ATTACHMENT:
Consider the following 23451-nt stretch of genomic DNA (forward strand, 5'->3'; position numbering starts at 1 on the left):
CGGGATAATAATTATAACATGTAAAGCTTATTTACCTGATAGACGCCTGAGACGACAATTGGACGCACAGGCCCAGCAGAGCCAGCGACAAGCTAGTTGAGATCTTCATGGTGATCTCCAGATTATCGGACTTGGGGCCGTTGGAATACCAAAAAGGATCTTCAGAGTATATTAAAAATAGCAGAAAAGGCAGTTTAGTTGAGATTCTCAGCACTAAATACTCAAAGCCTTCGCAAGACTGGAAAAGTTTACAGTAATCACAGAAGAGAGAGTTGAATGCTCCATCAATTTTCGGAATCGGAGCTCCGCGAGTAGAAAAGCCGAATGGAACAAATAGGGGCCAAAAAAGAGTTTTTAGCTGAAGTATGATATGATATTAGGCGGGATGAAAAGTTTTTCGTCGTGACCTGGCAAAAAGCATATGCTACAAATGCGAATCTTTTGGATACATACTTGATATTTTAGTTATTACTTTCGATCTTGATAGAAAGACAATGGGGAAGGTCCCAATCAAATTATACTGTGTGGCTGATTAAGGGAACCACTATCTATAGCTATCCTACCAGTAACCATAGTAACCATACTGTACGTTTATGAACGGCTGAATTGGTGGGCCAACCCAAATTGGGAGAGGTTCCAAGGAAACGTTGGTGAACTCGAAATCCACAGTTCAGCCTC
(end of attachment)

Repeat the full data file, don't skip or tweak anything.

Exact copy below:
Consider the following 23451-nt stretch of genomic DNA (forward strand, 5'->3'; position numbering starts at 1 on the left):
CGGGATAATAATTATAACATGTAAAGCTTATTTACCTGATAGACGCCTGAGACGACAATTGGACGCACAGGCCCAGCAGAGCCAGCGACAAGCTAGTTGAGATCTTCATGGTGATCTCCAGATTATCGGACTTGGGGCCGTTGGAATACCAAAAAGGATCTTCAGAGTATATTAAAAATAGCAGAAAAGGCAGTTTAGTTGAGATTCTCAGCACTAAATACTCAAAGCCTTCGCAAGACTGGAAAAGTTTACAGTAATCACAGAAGAGAGAGTTGAATGCTCCATCAATTTTCGGAATCGGAGCTCCGCGAGTAGAAAAGCCGAATGGAACAAATAGGGGCCAAAAAAGAGTTTTTAGCTGAAGTATGATATGATATTAGGCGGGATGAAAAGTTTTTCGTCGTGACCTGGCAAAAAGCATATGCTACAAATGCGAATCTTTTGGATACATACTTGATATTTTAGTTATTACTTTCGATCTTGATAGAAAGACAATGGGGAAGGTCCCAATCAAATTATACTGTGTGGCTGATTAAGGGAACCACTATCTATAGCTATCCTACCAGTAACCATAGTAACCATACTGTACGTTTATGAACGGCTGAATTGGTGGGCCAACCCAAATTGGGAGAGGTTCCAAGGAAACGTTGGTGAACTCGAAATCCACAGTTCAGCCTC